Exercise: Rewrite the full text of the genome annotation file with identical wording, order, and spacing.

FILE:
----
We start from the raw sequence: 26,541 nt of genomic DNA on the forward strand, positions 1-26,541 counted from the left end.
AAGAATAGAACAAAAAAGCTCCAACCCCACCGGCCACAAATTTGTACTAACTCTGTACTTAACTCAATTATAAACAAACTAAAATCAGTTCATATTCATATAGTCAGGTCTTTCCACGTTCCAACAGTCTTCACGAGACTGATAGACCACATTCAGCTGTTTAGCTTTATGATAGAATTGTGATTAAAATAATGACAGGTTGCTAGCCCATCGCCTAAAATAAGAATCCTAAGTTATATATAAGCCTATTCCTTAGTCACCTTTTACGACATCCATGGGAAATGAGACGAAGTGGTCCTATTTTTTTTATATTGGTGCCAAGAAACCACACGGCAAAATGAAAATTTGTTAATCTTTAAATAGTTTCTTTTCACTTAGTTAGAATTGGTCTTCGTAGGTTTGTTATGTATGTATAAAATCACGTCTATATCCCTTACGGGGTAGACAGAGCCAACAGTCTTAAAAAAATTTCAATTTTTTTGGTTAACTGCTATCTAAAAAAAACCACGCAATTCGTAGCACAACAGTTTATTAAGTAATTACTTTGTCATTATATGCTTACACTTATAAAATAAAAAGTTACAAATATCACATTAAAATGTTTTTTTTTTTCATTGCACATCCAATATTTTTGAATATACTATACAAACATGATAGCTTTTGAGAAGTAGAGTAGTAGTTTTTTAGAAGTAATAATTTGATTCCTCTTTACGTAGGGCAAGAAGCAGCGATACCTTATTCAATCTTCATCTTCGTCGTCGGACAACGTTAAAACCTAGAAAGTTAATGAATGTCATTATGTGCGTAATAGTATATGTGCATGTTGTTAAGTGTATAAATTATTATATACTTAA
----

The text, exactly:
We start from the raw sequence: 26,541 nt of genomic DNA on the forward strand, positions 1-26,541 counted from the left end.
AAGAATAGAACAAAAAAGCTCCAACCCCACCGGCCACAAATTTGTACTAACTCTGTACTTAACTCAATTATAAACAAACTAAAATCAGTTCATATTCATATAGTCAGGTCTTTCCACGTTCCAACAGTCTTCACGAGACTGATAGACCACATTCAGCTGTTTAGCTTTATGATAGAATTGTGATTAAAATAATGACAGGTTGCTAGCCCATCGCCTAAAATAAGAATCCTAAGTTATATATAAGCCTATTCCTTAGTCACCTTTTACGACATCCATGGGAAATGAGACGAAGTGGTCCTATTTTTTTTATATTGGTGCCAAGAAACCACACGGCAAAATGAAAATTTGTTAATCTTTAAATAGTTTCTTTTCACTTAGTTAGAATTGGTCTTCGTAGGTTTGTTATGTATGTATAAAATCACGTCTATATCCCTTACGGGGTAGACAGAGCCAACAGTCTTAAAAAAATTTCAATTTTTTTGGTTAACTGCTATCTAAAAAAAACCACGCAATTCGTAGCACAACAGTTTATTAAGTAATTACTTTGTCATTATATGCTTACACTTATAAAATAAAAAGTTACAAATATCACATTAAAATGTTTTTTTTTTTCATTGCACATCCAATATTTTTGAATATACTATACAAACATGATAGCTTTTGAGAAGTAGAGTAGTAGTTTTTTAGAAGTAATAATTTGATTCCTCTTTACGTAGGGCAAGAAGCAGCGATACCTTATTCAATCTTCATCTTCGTCGTCGGACAACGTTAAAACCTAGAAAGTTAATGAATGTCATTATGTGCGTAATAGTATATGTGCATGTTGTTAAGTGTATAAATTATTATATACTTAA